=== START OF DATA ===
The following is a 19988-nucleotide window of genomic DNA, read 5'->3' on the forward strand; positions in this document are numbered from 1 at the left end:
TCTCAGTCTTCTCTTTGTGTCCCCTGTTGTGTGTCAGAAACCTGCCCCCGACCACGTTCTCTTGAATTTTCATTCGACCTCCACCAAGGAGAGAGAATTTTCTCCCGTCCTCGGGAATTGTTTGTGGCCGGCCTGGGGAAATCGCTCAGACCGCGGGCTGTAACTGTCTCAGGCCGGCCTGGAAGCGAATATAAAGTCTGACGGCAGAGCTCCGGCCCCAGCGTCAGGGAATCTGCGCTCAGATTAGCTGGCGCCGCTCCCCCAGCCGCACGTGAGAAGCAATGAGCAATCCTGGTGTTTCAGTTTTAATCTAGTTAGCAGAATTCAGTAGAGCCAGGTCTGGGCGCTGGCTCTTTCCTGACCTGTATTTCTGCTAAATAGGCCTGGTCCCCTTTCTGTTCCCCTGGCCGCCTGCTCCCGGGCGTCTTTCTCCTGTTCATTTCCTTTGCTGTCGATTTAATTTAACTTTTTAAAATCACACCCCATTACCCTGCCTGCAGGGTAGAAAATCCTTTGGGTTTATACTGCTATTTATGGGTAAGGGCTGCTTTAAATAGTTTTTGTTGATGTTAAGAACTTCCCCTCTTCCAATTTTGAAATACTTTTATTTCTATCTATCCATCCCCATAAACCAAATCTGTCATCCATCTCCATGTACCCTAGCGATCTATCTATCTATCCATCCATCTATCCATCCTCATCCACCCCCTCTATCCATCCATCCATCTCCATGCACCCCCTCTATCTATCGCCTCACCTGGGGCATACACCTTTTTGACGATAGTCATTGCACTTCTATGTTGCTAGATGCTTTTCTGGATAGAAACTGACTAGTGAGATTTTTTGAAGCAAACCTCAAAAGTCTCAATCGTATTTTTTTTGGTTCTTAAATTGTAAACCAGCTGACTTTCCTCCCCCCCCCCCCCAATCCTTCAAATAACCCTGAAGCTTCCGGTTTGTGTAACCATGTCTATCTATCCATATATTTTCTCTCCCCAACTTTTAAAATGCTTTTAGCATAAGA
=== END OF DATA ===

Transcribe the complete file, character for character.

The following is a 19988-nucleotide window of genomic DNA, read 5'->3' on the forward strand; positions in this document are numbered from 1 at the left end:
TCTCAGTCTTCTCTTTGTGTCCCCTGTTGTGTGTCAGAAACCTGCCCCCGACCACGTTCTCTTGAATTTTCATTCGACCTCCACCAAGGAGAGAGAATTTTCTCCCGTCCTCGGGAATTGTTTGTGGCCGGCCTGGGGAAATCGCTCAGACCGCGGGCTGTAACTGTCTCAGGCCGGCCTGGAAGCGAATATAAAGTCTGACGGCAGAGCTCCGGCCCCAGCGTCAGGGAATCTGCGCTCAGATTAGCTGGCGCCGCTCCCCCAGCCGCACGTGAGAAGCAATGAGCAATCCTGGTGTTTCAGTTTTAATCTAGTTAGCAGAATTCAGTAGAGCCAGGTCTGGGCGCTGGCTCTTTCCTGACCTGTATTTCTGCTAAATAGGCCTGGTCCCCTTTCTGTTCCCCTGGCCGCCTGCTCCCGGGCGTCTTTCTCCTGTTCATTTCCTTTGCTGTCGATTTAATTTAACTTTTTAAAATCACACCCCATTACCCTGCCTGCAGGGTAGAAAATCCTTTGGGTTTATACTGCTATTTATGGGTAAGGGCTGCTTTAAATAGTTTTTGTTGATGTTAAGAACTTCCCCTCTTCCAATTTTGAAATACTTTTATTTCTATCTATCCATCCCCATAAACCAAATCTGTCATCCATCTCCATGTACCCTAGCGATCTATCTATCTATCCATCCATCTATCCATCCTCATCCACCCCCTCTATCCATCCATCCATCTCCATGCACCCCCTCTATCTATCGCCTCACCTGGGGCATACACCTTTTTGACGATAGTCATTGCACTTCTATGTTGCTAGATGCTTTTCTGGATAGAAACTGACTAGTGAGATTTTTTGAAGCAAACCTCAAAAGTCTCAATCGTATTTTTTTTGGTTCTTAAATTGTAAACCAGCTGACTTTCCTCCCCCCCCCCCCCAATCCTTCAAATAACCCTGAAGCTTCCGGTTTGTGTAACCATGTCTATCTATCCATATATTTTCTCTCCCCAACTTTTAAAATGCTTTTAGCATAAGA